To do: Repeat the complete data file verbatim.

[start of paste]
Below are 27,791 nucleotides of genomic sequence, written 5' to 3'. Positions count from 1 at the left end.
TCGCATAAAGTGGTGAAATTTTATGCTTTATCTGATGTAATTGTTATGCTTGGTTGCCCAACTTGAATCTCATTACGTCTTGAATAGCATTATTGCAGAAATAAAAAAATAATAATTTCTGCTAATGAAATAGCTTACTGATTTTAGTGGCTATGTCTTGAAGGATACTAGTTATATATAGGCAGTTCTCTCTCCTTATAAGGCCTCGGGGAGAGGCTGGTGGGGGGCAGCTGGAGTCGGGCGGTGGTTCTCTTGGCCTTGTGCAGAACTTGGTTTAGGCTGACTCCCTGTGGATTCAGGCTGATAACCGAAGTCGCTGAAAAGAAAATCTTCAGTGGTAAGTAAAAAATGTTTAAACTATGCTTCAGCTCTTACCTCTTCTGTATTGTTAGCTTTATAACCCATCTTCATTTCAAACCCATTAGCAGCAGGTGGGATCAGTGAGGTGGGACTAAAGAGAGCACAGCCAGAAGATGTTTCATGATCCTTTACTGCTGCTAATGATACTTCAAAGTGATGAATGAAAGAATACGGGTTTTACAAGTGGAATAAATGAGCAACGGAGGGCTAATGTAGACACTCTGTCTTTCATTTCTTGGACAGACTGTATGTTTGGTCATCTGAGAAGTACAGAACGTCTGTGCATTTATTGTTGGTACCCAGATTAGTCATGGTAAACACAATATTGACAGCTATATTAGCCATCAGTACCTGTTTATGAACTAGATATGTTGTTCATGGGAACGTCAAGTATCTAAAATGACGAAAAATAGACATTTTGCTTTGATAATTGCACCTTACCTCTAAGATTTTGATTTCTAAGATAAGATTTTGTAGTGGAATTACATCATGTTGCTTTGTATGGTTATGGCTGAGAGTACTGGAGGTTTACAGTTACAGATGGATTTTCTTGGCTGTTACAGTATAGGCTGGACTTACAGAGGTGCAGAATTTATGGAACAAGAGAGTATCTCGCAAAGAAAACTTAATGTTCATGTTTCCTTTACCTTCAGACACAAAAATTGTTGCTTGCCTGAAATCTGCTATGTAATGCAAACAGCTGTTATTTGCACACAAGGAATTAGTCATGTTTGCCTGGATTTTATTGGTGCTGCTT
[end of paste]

Below are 27,791 nucleotides of genomic sequence, written 5' to 3'. Positions count from 1 at the left end.
TCGCATAAAGTGGTGAAATTTTATGCTTTATCTGATGTAATTGTTATGCTTGGTTGCCCAACTTGAATCTCATTACGTCTTGAATAGCATTATTGCAGAAATAAAAAAATAATAATTTCTGCTAATGAAATAGCTTACTGATTTTAGTGGCTATGTCTTGAAGGATACTAGTTATATATAGGCAGTTCTCTCTCCTTATAAGGCCTCGGGGAGAGGCTGGTGGGGGGCAGCTGGAGTCGGGCGGTGGTTCTCTTGGCCTTGTGCAGAACTTGGTTTAGGCTGACTCCCTGTGGATTCAGGCTGATAACCGAAGTCGCTGAAAAGAAAATCTTCAGTGGTAAGTAAAAAATGTTTAAACTATGCTTCAGCTCTTACCTCTTCTGTATTGTTAGCTTTATAACCCATCTTCATTTCAAACCCATTAGCAGCAGGTGGGATCAGTGAGGTGGGACTAAAGAGAGCACAGCCAGAAGATGTTTCATGATCCTTTACTGCTGCTAATGATACTTCAAAGTGATGAATGAAAGAATACGGGTTTTACAAGTGGAATAAATGAGCAACGGAGGGCTAATGTAGACACTCTGTCTTTCATTTCTTGGACAGACTGTATGTTTGGTCATCTGAGAAGTACAGAACGTCTGTGCATTTATTGTTGGTACCCAGATTAGTCATGGTAAACACAATATTGACAGCTATATTAGCCATCAGTACCTGTTTATGAACTAGATATGTTGTTCATGGGAACGTCAAGTATCTAAAATGACGAAAAATAGACATTTTGCTTTGATAATTGCACCTTACCTCTAAGATTTTGATTTCTAAGATAAGATTTTGTAGTGGAATTACATCATGTTGCTTTGTATGGTTATGGCTGAGAGTACTGGAGGTTTACAGTTACAGATGGATTTTCTTGGCTGTTACAGTATAGGCTGGACTTACAGAGGTGCAGAATTTATGGAACAAGAGAGTATCTCGCAAAGAAAACTTAATGTTCATGTTTCCTTTACCTTCAGACACAAAAATTGTTGCTTGCCTGAAATCTGCTATGTAATGCAAACAGCTGTTATTTGCACACAAGGAATTAGTCATGTTTGCCTGGATTTTATTGGTGCTGCTT